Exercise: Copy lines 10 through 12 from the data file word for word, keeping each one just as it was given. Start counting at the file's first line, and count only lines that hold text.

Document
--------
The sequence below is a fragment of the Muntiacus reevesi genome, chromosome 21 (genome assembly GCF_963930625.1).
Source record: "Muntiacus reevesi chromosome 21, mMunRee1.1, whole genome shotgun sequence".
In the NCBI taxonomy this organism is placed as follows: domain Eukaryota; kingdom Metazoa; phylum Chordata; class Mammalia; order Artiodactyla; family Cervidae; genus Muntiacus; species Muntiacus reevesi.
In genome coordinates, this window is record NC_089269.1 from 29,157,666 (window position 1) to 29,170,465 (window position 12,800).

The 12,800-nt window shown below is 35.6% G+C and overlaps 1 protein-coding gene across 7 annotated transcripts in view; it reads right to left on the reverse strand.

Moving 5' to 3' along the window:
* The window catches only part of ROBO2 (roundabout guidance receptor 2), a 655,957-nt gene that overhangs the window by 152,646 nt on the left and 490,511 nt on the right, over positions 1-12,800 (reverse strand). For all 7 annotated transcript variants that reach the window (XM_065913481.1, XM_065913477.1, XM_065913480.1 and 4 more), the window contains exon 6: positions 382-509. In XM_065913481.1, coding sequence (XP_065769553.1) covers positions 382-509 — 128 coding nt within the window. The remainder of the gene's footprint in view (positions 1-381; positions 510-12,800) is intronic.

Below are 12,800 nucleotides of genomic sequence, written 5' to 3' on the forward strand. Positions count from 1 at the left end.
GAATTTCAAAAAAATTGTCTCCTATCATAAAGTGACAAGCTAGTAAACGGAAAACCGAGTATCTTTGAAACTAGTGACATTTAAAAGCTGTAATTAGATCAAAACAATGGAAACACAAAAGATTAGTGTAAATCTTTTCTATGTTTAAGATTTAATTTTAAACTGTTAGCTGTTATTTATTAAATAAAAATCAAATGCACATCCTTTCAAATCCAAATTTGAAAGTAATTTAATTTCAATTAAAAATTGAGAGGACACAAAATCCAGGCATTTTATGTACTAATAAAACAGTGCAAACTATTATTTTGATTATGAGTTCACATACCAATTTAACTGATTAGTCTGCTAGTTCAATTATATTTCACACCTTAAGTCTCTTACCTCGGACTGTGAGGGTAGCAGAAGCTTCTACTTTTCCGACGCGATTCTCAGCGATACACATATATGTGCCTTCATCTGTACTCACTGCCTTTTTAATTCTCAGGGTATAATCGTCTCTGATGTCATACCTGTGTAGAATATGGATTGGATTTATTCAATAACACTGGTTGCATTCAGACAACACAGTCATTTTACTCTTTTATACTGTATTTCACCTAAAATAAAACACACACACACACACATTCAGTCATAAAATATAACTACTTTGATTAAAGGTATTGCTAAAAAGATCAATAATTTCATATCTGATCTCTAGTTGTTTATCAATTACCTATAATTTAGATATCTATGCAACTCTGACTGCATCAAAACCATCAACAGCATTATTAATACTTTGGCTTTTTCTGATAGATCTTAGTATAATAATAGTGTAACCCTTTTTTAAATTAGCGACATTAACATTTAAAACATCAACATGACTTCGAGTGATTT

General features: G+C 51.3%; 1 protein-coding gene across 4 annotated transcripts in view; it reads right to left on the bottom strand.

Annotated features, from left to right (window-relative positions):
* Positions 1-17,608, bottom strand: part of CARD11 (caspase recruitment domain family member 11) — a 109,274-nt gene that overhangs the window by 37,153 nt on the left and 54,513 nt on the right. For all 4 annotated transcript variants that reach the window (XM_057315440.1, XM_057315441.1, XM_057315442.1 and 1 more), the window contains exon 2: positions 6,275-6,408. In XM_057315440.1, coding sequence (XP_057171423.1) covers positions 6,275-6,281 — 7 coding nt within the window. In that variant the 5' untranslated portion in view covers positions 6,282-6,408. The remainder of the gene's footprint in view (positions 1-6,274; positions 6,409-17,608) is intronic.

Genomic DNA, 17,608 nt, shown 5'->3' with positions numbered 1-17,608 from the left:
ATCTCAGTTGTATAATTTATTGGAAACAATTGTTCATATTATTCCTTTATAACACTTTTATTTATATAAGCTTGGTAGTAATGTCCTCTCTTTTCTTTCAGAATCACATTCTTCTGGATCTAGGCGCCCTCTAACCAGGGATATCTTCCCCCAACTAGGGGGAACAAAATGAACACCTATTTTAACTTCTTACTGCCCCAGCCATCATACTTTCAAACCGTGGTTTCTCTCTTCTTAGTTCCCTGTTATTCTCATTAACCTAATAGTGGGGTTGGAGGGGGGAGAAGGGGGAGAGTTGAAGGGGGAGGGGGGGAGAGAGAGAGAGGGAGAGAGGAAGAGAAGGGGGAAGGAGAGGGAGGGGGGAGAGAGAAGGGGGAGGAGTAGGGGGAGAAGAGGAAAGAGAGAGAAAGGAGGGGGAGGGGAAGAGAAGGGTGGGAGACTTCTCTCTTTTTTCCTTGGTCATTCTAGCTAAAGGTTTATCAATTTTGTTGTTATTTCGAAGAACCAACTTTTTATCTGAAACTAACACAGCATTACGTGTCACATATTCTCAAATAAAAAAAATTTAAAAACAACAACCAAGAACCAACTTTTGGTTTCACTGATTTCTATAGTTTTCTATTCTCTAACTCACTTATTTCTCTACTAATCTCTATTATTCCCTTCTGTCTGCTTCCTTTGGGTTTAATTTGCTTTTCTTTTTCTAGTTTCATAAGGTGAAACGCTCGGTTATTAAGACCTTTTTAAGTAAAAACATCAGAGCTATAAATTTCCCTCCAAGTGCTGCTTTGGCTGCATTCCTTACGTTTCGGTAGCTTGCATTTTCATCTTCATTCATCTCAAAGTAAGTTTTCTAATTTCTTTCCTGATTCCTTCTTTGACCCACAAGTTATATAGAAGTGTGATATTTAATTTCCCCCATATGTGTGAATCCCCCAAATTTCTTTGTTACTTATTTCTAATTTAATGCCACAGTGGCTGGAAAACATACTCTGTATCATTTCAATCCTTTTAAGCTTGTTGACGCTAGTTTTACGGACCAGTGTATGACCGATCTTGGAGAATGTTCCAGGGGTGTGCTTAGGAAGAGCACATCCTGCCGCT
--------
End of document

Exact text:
General features: G+C 51.3%; 1 protein-coding gene across 4 annotated transcripts in view; it reads right to left on the bottom strand.

Annotated features, from left to right (window-relative positions):
* Positions 1-17,608, bottom strand: part of CARD11 (caspase recruitment domain family member 11) — a 109,274-nt gene that overhangs the window by 37,153 nt on the left and 54,513 nt on the right. For all 4 annotated transcript variants that reach the window (XM_057315440.1, XM_057315441.1, XM_057315442.1 and 1 more), the window contains exon 2: positions 6,275-6,408. In XM_057315440.1, coding sequence (XP_057171423.1) covers positions 6,275-6,281 — 7 coding nt within the window. In that variant the 5' untranslated portion in view covers positions 6,282-6,408. The remainder of the gene's footprint in view (positions 1-6,274; positions 6,409-17,608) is intronic.